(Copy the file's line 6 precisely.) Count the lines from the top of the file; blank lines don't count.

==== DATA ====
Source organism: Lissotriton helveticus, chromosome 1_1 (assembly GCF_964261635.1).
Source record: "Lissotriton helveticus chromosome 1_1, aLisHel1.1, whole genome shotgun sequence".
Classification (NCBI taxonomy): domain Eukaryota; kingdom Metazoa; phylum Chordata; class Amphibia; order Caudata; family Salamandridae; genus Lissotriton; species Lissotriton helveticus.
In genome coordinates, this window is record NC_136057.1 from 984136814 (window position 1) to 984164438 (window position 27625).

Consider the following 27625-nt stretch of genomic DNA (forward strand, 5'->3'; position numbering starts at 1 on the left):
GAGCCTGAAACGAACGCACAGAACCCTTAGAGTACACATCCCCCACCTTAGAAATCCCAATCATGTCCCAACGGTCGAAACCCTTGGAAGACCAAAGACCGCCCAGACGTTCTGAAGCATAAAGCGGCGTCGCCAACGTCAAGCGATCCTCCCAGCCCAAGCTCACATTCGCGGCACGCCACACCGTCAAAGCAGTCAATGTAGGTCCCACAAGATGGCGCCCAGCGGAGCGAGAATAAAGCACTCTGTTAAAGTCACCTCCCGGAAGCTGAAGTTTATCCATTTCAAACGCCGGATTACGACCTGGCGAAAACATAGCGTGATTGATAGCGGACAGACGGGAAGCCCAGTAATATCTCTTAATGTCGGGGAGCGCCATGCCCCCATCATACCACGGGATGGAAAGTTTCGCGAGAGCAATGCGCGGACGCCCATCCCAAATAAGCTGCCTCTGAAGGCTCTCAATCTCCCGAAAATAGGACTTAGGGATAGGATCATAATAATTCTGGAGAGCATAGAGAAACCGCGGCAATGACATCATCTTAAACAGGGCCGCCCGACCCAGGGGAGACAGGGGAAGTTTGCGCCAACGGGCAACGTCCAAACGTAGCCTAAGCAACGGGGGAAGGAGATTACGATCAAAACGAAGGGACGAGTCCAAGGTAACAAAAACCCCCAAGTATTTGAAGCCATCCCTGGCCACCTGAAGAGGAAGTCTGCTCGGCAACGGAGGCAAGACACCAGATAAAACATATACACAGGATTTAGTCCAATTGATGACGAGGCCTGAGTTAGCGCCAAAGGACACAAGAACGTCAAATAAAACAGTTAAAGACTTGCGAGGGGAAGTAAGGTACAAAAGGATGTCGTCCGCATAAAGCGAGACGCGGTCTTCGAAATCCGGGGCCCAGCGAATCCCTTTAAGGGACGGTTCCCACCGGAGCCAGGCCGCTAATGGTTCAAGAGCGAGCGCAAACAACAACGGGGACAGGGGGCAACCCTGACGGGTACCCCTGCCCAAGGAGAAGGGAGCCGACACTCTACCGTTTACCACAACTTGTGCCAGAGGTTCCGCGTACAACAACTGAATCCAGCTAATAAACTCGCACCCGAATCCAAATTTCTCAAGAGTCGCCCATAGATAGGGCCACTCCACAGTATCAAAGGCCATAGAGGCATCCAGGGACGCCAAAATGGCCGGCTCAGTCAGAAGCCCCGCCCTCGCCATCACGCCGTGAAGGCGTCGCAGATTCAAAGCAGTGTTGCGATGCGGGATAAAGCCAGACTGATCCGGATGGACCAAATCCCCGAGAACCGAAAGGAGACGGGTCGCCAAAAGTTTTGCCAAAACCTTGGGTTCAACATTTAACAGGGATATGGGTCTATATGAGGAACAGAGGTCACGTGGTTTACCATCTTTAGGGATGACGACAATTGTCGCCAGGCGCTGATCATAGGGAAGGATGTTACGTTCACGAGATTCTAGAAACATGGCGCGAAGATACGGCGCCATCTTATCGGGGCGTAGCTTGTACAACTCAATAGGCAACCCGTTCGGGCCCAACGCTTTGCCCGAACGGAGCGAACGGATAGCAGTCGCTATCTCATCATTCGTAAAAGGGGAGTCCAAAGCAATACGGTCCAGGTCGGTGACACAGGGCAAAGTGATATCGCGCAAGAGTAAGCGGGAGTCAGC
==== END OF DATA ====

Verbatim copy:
GAGCCTGAAACGAACGCACAGAACCCTTAGAGTACACATCCCCCACCTTAGAAATCCCAATCATGTCCCAACGGTCGAAACCCTTGGAAGACCAAAGACCGCCCAGACGTTCTGAAGCATAAAGCGGCGTCGCCAACGTCAAGCGATCCTCCCAGCCCAAGCTCACATTCGCGGCACGCCACACCGTCAAAGCAGTCAATGTAGGTCCCACAAGATGGCGCCCAGCGGAGCGAGAATAAAGCACTCTGTTAAAGTCACCTCCCGGAAGCTGAAGTTTATCCATTTCAAACGCCGGATTACGACCTGGCGAAAACATAGCGTGATTGATAGCGGACAGACGGGAAGCCCAGTAATATCTCTTAATGTCGGGGAGCGCCATGCCCCCATCATACCACGGGATGGAAAGTTTCGCGAGAGCAATGCGCGGACGCCCATCCCAAATAAGCTGCCTCTGAAGGCTCTCAATCTCCCGAAAATAGGACTTAGGGATAGGATCATAATAATTCTGGAGAGCATAGAGAAACCGCGGCAATGACATCATCTTAAACAGGGCCGCCCGACCCAGGGGAGACAGGGGAAGTTTGCGCCAACGGGCAACGTCCAAACGTAGCCTAAGCAACGGGGGAAGGAGATTACGATCAAAACGAAGGGACGAGTCCAAGGTAACAAAAACCCCCAAGTATTTGAAGCCATCCCTGGCCACCTGAAGAGGAAGTCTGCTCGGCAACGGAGGCAAGACACCAGATAAAACATATACACAGGATTTAGTCCAATTGATGACGAGGCCTGAGTTAGCGCCAAAGGACACAAGAACGTCAAATAAAACAGTTAAAGACTTGCGAGGGGAAGTAAGGTACAAAAGGATGTCGTCCGCATAAAGCGAGACGCGGTCTTCGAAATCCGGGGCCCAGCGAATCCCTTTAAGGGACGGTTCCCACCGGAGCCAGGCCGCTAATGGTTCAAGAGCGAGCGCAAACAACAACGGGGACAGGGGGCAACCCTGACGGGTACCCCTGCCCAAGGAGAAGGGAGCCGACACTCTACCGTTTACCACAACTTGTGCCAGAGGTTCCGCGTACAACAACTGAATCCAGCTAATAAACTCGCACCCGAATCCAAATTTCTCAAGAGTCGCCCATAGATAGGGCCACTCCACAGTATCAAAGGCCATAGAGGCATCCAGGGACGCCAAAATGGCCGGCTCAGTCAGAAGCCCCGCCCTCGCCATCACGCCGTGAAGGCGTCGCAGATTCAAAGCAGTGTTGCGATGCGGGATAAAGCCAGACTGATCCGGATGGACCAAATCCCCGAGAACCGAAAGGAGACGGGTCGCCAAAAGTTTTGCCAAAACCTTGGGTTCAACATTTAACAGGGATATGGGTCTATATGAGGAACAGAGGTCACGTGGTTTACCATCTTTAGGGATGACGACAATTGTCGCCAGGCGCTGATCATAGGGAAGGATGTTACGTTCACGAGATTCTAGAAACATGGCGCGAAGATACGGCGCCATCTTATCGGGGCGTAGCTTGTACAACTCAATAGGCAACCCGTTCGGGCCCAACGCTTTGCCCGAACGGAGCGAACGGATAGCAGTCGCTATCTCATCATTCGTAAAAGGGGAGTCCAAAGCAATACGGTCCAGGTCGGTGACACAGGGCAAAGTGATATCGCGCAAGAGTAAGCGGGAGTCAGC